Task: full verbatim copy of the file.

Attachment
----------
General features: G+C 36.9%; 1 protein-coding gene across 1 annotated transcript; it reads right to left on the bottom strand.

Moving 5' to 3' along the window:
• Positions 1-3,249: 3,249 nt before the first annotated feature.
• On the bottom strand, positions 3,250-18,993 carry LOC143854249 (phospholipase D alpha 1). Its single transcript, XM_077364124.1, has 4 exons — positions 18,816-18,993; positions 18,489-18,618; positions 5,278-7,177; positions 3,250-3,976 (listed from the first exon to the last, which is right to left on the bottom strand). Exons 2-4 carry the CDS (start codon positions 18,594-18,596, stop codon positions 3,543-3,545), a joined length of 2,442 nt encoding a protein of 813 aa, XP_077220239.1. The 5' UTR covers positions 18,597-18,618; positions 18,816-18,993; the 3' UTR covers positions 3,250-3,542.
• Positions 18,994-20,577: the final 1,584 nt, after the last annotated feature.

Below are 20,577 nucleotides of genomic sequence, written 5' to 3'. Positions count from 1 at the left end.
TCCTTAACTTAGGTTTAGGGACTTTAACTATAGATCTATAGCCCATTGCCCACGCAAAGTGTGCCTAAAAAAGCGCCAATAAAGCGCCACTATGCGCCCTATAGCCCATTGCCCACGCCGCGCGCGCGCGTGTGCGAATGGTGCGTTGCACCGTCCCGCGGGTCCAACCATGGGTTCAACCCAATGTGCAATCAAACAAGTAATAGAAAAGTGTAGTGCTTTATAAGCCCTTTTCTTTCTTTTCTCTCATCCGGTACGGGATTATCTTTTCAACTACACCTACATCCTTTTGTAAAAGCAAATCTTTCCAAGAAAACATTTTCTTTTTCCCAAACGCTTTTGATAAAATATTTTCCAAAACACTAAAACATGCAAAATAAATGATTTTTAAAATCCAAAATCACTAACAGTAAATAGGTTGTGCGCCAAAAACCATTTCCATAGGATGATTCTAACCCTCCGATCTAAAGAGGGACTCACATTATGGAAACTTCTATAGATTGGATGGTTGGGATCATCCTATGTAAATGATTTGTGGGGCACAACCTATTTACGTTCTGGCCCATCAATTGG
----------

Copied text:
General features: G+C 36.9%; 1 protein-coding gene across 1 annotated transcript; it reads right to left on the bottom strand.

Moving 5' to 3' along the window:
• Positions 1-3,249: 3,249 nt before the first annotated feature.
• On the bottom strand, positions 3,250-18,993 carry LOC143854249 (phospholipase D alpha 1). Its single transcript, XM_077364124.1, has 4 exons — positions 18,816-18,993; positions 18,489-18,618; positions 5,278-7,177; positions 3,250-3,976 (listed from the first exon to the last, which is right to left on the bottom strand). Exons 2-4 carry the CDS (start codon positions 18,594-18,596, stop codon positions 3,543-3,545), a joined length of 2,442 nt encoding a protein of 813 aa, XP_077220239.1. The 5' UTR covers positions 18,597-18,618; positions 18,816-18,993; the 3' UTR covers positions 3,250-3,542.
• Positions 18,994-20,577: the final 1,584 nt, after the last annotated feature.

Below are 20,577 nucleotides of genomic sequence, written 5' to 3'. Positions count from 1 at the left end.
TCCTTAACTTAGGTTTAGGGACTTTAACTATAGATCTATAGCCCATTGCCCACGCAAAGTGTGCCTAAAAAAGCGCCAATAAAGCGCCACTATGCGCCCTATAGCCCATTGCCCACGCCGCGCGCGCGCGTGTGCGAATGGTGCGTTGCACCGTCCCGCGGGTCCAACCATGGGTTCAACCCAATGTGCAATCAAACAAGTAATAGAAAAGTGTAGTGCTTTATAAGCCCTTTTCTTTCTTTTCTCTCATCCGGTACGGGATTATCTTTTCAACTACACCTACATCCTTTTGTAAAAGCAAATCTTTCCAAGAAAACATTTTCTTTTTCCCAAACGCTTTTGATAAAATATTTTCCAAAACACTAAAACATGCAAAATAAATGATTTTTAAAATCCAAAATCACTAACAGTAAATAGGTTGTGCGCCAAAAACCATTTCCATAGGATGATTCTAACCCTCCGATCTAAAGAGGGACTCACATTATGGAAACTTCTATAGATTGGATGGTTGGGATCATCCTATGTAAATGATTTGTGGGGCACAACCTATTTACGTTCTGGCCCATCAATTGG